Like King, Lanier never really came close to getting a ring, though he did make it to the Eastern Conference Finals in his final two seasons with the Milwaukee Bucks.

    Lanier's prime came as a member of the Detroit Pistons before he was sent off to Milwaukee for Kent Benson. The former first overall pick averaged 22.7 points and 11.8 rebounds during his time in Detroit but didn't find much postseason success at all.

    In 10 years as a Piston, Lanier made it out of the first round just once. Still, average 20 and 10 for a career, and you'll probably be on your way to Springfield. And Lanier was inducted in 1992.

12. Dikembe Mutombo (1991-2009)

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    It's not like Mutombo didn't have his fair share of big playoff moments.

    After all, Mutombo grasping onto the basketball for dear life after he and his Denver Nuggets clinched a Game 5, first-round upset over the No. 1 seed Seattle Supersonics in 1994 still stands as one of the most memorable playoff moments in recent history.

    That's what the four-time Defensive Player of the Year was like, though. We remember him for his personality.

    Mutombo was about the finger wag. The 3,289 blocked shots, second most all-time. The tremendous interviews. But unfortunately, he never got himself a ring.

11. Walt Bellamy (1961-1975)

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    How do you feel about a rookie averaging 31.6 points and 19.0 rebounds? Well, that was what Bellamy did in the 1961-62 season.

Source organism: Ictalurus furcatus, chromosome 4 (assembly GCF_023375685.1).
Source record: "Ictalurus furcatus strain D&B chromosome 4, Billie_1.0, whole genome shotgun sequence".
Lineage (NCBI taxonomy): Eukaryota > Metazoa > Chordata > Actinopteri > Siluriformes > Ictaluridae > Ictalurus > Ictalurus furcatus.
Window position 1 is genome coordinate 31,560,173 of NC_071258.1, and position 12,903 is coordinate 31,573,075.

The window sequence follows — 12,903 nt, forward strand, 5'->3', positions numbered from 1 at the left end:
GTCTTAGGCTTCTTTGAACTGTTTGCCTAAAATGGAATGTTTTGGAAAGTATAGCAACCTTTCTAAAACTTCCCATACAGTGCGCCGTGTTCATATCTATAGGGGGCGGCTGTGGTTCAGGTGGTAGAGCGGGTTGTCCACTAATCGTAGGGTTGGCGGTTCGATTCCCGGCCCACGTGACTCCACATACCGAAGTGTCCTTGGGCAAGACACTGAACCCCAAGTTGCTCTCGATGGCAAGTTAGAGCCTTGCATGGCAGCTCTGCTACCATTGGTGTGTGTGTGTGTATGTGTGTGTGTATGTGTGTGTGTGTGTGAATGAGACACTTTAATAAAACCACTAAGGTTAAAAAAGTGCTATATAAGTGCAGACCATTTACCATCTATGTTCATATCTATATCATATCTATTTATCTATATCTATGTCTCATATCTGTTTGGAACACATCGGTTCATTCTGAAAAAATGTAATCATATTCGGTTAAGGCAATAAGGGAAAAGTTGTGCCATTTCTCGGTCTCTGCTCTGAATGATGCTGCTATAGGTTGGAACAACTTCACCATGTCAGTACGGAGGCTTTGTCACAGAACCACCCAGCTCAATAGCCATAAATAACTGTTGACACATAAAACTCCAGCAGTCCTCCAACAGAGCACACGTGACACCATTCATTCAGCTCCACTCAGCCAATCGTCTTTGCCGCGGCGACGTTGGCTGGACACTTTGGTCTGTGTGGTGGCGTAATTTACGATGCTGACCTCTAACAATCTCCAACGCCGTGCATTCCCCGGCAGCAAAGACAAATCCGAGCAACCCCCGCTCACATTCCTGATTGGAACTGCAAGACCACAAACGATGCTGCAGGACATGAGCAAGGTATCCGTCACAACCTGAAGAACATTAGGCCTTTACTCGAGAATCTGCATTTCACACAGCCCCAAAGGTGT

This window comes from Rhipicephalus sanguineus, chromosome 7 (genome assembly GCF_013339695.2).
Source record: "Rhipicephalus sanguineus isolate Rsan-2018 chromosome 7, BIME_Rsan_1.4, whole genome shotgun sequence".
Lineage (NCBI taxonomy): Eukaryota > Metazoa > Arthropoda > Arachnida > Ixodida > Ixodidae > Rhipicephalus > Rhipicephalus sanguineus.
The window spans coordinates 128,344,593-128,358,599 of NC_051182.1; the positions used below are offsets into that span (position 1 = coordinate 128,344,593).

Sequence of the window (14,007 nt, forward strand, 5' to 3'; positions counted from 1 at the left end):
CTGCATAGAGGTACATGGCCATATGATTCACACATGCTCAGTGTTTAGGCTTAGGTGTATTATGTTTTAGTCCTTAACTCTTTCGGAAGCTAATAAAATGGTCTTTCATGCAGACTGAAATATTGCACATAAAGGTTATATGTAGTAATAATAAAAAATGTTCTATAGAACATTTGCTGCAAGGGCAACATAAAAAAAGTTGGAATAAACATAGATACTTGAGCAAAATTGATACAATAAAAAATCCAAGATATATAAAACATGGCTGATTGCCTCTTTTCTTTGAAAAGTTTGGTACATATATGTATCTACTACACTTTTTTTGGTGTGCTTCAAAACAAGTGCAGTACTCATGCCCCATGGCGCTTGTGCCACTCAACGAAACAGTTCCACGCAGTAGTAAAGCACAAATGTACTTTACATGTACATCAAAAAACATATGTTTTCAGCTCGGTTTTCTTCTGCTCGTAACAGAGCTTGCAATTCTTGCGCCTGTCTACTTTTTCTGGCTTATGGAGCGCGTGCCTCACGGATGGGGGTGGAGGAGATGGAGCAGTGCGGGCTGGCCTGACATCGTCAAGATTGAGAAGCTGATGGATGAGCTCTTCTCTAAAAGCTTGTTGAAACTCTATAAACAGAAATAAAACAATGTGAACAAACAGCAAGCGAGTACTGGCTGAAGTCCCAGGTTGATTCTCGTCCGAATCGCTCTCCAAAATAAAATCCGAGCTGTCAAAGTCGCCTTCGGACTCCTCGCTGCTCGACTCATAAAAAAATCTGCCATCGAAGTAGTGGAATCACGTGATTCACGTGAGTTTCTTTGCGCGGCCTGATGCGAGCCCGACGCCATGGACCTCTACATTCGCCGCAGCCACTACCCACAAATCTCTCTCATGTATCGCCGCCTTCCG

Oh, basketball in the early '60s. Too bad they didn't keep track of how many possessions were in a game back then. Those numbers are too fun.

    The 6'11" center may have had his best season in his first year in the pros (both his scoring and rebounding averages were career highs), but he tended to rot away on subpar teams for much of his career, spending time with the Chicago Packers/Zephyrs, Knicks, Atlanta Hawks, New Orleans Jazz and Detroit Pistons.

    Bellamy did make it to the Western Division Finals twice, once in 1965 and once in 1970. He just barely missed out on a championship with the Knicks, when he was traded for Dave DeBusschere only a season before the blue and orange won its first title in team history. But like everyone else on this list, he finished his career without any jewelry, averaging 20.1 points and 13.7 rebounds over 14 years as a pro.

10. Alex English (1976-1991)

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    Brian Drake/Getty Images

    English was a perennial presence in the postseason with the Denver Nuggets but never got the chance to win a ring.

    His Nugs made it to the playoffs for nine consecutive seasons from 1982 to 1990, a stretch over which English averaged 26.2 points per game.

    But over that time, the Hall of Famer saw five first-round exits, three second-round departures and just one trip to the Western Conference Finals. And that was in 1985, when Magic Johnson's Los Angeles Lakers pulled off a gentleman's sweep of English's Nuggets.

    Though English did also make it into the postseason with the Milwaukee Bucks, the 1982-83 scoring champion never went further than those '85 conference finals. 

9. Dominique Wilkins (1982-1999)

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    So what if the "Human Highlight Film" never made the NBA Finals? We wouldn't remember him for that anyway.

    With Wilkins, do we even remember the 1986 scoring title or the 28.0 points per game he averaged from 1985 to 1994?